November 28 - London 2012 chairman Sebastian Coe has today joined some of Britian's top politicians in urging Prime Minister David Cameron against imposing any state regulation on newspapers.
Coe has signed letter, along with eight former Cabinet Ministers, 23 Peers and more than 60 MPs, including all Conservative members of the Commons Media Select Committee, published in today's edition of The Daily Telegraph and The Guardian defending free speech.
Conservative Peer Coe, whose own private relationships have in the past come under scrutiny from the British tabloids, added his name to the list as Lord Justice Leveson is set to recommend draconian new laws that could muzzle the press when he delivers his report on the media tomorrow.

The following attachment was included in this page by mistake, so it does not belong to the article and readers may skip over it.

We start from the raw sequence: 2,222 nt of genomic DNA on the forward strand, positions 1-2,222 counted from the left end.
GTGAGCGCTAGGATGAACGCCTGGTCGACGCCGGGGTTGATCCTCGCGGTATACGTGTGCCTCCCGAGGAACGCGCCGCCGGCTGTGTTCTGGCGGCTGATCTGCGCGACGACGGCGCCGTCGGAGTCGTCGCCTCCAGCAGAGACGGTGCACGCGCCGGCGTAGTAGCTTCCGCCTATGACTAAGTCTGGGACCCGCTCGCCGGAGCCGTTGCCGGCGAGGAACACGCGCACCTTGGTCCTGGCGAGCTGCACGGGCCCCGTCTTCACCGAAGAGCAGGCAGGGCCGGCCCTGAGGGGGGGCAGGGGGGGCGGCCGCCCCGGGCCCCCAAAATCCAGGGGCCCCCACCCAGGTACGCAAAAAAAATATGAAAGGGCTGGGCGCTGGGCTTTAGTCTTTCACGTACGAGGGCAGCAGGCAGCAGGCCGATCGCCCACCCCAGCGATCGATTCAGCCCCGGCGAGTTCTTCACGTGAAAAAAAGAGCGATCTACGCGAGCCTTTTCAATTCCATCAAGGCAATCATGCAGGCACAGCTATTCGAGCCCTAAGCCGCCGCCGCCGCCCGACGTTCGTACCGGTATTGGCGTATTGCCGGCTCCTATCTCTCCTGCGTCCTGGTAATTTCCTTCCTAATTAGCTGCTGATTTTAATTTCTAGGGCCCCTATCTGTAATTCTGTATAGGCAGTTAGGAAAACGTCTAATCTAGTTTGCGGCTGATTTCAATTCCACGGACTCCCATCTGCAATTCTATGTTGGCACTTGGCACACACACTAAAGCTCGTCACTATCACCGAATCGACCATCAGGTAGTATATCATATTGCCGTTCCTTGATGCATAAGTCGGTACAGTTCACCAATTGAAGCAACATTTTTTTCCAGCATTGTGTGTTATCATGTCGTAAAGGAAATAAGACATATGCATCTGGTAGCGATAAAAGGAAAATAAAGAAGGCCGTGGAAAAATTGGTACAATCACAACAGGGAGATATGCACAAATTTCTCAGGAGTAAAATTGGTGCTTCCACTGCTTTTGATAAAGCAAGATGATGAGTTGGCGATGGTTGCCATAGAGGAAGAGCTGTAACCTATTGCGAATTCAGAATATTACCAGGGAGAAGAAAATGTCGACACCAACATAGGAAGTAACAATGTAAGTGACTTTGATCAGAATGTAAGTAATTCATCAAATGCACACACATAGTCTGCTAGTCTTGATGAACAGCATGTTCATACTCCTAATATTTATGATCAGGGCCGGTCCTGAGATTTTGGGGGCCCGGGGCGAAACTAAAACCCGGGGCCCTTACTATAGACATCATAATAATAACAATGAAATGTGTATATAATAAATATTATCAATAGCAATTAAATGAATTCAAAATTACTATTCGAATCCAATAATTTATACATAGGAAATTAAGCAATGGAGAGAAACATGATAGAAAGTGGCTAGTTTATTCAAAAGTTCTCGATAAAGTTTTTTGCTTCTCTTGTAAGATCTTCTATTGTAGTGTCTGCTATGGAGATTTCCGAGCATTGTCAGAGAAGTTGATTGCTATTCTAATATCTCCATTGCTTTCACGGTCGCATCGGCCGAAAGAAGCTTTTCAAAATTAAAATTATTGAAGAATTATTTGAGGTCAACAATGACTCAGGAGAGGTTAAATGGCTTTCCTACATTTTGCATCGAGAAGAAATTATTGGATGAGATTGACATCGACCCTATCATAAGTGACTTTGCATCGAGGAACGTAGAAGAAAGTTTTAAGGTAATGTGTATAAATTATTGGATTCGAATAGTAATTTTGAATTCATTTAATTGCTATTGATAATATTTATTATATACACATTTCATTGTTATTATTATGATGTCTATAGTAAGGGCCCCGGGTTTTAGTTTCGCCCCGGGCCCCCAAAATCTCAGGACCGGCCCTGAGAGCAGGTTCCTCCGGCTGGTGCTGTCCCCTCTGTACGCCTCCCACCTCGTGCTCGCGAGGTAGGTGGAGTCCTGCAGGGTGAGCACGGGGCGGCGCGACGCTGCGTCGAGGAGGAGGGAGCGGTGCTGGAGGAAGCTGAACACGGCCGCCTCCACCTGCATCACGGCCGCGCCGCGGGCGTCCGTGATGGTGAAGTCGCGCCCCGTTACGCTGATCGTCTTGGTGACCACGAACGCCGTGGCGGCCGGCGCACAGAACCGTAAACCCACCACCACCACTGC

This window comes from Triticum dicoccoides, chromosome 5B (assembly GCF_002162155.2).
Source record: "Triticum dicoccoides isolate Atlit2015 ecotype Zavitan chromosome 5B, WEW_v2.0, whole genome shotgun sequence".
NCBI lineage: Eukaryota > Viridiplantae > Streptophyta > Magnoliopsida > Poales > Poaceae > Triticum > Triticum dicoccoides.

Cameron ordered the inquiry after the discovery of widespread illegal hacking of voicemails at News International's News of the World, Britain's biggest selling Sunday tabloid, which Rupert Murdoch closed in July 2011 following the scandal.
The fear is it would be the biggest blow to press freedom in Britain for more than 300 years.
The British press is currently self-regulated through the widely criticised Press Complaints Commission.
"As Parliamentarians, we believe in free speech and are opposed to the imposition of any form of statutory control even if it is dressed up as underpinning," said the letter, which Coe has signed, along with Britain's former Sports Minister Kate Hoey, who is a member of the opposition Labour Party.
"No form of statutory regulation of the press would be possible without the imposition of state licensing - abolished in Britain in 1695."
Other senior politicians to sign the letter include Defence Minister Liam Fox and former Europe Minister David Davis.
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